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SAA is already in business rescue
South African Airways has been losing money for years, and like so many national airlines, has been kept in limbo. For years the government gave the airline enough money to scrape by, but not enough resources to actually turn things around.
Then in December 2019 SAA entered business rescue. With this, the company was taken over by an administrator who was tasked with turning the business around, and if that’s not possible, minimizing the loss to stakeholders.
For a while the argument was made that the current pandemic could help SAA:
- A decrease in international flying by all airlines would decrease the cost to lease jets, making it easier for SAA to renegotiate lease terms on planes
- Oil prices are crashing, which lowers fuel costs, one of the biggest operating costs for the airline
That seems optimistic, and unfortunately increasingly things aren’t looking good for the airline.
The government is cutting off SAA
At the moment we’re seeing governments around the world extend funding to airlines, given the extraordinary circumstances. It seems South Africa is taking the opposite approach — they provided aid in good times, but aren’t prepared to offer any more assistance.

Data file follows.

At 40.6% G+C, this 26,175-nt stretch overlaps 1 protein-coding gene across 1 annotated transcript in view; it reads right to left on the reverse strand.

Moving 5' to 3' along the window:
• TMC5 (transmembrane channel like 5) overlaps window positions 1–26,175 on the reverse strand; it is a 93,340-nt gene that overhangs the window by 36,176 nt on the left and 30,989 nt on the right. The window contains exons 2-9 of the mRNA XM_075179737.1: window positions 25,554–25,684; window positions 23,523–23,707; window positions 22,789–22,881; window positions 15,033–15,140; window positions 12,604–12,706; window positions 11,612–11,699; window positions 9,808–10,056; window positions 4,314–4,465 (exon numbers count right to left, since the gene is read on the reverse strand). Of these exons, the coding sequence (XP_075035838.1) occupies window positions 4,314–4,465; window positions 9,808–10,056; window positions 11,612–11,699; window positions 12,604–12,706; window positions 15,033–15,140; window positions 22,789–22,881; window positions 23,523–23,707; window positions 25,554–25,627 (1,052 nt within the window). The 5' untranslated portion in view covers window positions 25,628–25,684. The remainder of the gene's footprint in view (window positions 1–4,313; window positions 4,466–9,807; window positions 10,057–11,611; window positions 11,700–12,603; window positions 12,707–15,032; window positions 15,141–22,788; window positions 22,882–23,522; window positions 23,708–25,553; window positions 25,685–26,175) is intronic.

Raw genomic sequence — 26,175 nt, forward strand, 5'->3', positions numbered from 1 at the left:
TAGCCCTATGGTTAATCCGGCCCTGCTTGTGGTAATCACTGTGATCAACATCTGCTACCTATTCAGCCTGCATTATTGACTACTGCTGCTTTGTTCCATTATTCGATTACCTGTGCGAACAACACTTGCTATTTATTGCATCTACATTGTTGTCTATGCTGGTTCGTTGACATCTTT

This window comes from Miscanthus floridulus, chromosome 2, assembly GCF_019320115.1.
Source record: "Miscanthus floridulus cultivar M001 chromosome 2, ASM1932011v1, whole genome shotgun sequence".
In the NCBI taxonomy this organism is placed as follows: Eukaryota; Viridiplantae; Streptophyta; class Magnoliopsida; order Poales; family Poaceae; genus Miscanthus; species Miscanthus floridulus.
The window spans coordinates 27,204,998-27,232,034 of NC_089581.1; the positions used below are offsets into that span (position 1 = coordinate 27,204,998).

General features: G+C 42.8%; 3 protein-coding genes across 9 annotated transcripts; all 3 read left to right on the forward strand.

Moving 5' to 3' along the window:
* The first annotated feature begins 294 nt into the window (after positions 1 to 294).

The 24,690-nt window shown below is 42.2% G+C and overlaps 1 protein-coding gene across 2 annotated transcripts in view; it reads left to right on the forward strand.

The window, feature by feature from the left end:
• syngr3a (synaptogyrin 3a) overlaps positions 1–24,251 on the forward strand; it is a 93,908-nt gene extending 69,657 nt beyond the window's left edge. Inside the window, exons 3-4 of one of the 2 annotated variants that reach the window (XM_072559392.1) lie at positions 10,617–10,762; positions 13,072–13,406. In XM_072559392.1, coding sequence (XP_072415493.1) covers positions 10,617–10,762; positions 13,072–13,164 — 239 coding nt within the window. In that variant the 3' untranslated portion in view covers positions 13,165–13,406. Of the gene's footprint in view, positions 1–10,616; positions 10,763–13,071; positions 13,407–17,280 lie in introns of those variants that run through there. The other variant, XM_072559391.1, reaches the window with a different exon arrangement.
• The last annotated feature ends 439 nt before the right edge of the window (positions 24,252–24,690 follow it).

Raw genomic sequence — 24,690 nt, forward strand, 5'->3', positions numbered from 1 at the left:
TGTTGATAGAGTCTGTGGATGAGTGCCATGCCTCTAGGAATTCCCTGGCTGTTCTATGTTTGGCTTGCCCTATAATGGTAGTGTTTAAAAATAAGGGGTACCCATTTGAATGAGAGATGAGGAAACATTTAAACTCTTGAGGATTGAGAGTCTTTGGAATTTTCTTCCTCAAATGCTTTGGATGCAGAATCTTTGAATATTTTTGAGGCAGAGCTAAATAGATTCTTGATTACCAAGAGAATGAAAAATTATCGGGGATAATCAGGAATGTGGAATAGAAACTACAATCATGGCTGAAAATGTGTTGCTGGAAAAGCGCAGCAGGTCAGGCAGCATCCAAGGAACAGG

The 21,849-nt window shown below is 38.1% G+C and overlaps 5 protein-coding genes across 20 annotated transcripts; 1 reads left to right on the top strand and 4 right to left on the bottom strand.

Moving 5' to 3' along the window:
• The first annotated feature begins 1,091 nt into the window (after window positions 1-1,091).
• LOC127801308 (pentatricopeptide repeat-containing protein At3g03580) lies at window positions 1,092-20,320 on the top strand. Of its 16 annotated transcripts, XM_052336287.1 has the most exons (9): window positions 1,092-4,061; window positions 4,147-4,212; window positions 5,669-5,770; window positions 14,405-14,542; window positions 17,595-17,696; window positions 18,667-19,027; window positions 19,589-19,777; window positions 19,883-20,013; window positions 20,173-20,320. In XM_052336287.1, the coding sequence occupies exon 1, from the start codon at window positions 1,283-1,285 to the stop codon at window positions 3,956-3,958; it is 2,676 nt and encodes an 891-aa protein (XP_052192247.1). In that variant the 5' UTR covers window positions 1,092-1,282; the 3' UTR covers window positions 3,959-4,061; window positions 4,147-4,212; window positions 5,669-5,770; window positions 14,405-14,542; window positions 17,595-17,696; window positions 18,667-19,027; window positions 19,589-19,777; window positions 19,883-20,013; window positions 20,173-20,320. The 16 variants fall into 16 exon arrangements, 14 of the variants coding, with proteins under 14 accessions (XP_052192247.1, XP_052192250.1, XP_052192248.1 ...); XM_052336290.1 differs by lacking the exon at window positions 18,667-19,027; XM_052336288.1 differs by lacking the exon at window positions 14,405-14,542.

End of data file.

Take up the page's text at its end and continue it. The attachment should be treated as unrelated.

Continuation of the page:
Bloomberg notes that on April 14 the administrators at SAA were told by the government to not expect further funding beyond what has already been promised. Rather the airline is being told to source cash from other available resources.
South Africa’s Finance Minister has long been in favor of cutting off the airline, and notes that with COVID-19 having such a negative impact on the economy overall, there’s simply no way to keep funding loss-making SAA.
At this point it seems like SAA is out of options, with liquidation being the only real possibility:
- The government isn’t providing any more funding
- While SAA could look for private investors, they couldn’t find any during good times, let alone at this time
The government of South Africa is now cutting off SAA, and presumably that means the company’s days are numbered. Maybe the government will backtrack, as it wouldn’t be the first time, as I can’t imagine the airline will find any private investors at this point.